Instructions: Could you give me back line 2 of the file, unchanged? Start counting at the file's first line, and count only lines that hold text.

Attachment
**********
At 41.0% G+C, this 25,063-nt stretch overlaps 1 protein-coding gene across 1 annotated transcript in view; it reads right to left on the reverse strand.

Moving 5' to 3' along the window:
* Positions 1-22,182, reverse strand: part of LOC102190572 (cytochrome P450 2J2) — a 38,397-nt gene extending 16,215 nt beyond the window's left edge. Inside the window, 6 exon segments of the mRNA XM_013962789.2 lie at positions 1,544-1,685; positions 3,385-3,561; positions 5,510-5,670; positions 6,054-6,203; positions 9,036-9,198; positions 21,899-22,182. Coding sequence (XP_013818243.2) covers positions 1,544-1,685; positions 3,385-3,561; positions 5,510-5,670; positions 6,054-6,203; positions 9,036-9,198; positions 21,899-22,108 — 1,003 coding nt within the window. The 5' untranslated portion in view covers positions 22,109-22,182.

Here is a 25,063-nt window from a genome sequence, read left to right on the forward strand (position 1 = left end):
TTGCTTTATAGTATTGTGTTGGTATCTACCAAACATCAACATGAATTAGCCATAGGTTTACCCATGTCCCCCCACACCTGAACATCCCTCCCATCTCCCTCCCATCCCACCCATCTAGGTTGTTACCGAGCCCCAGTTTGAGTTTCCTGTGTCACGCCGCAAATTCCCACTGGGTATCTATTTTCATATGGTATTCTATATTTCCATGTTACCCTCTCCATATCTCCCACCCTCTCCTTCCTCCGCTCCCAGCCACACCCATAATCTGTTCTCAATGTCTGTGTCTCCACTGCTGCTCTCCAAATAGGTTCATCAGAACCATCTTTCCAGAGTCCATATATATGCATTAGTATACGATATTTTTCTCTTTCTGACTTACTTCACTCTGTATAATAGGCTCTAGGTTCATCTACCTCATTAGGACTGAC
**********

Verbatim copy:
Moving 5' to 3' along the window: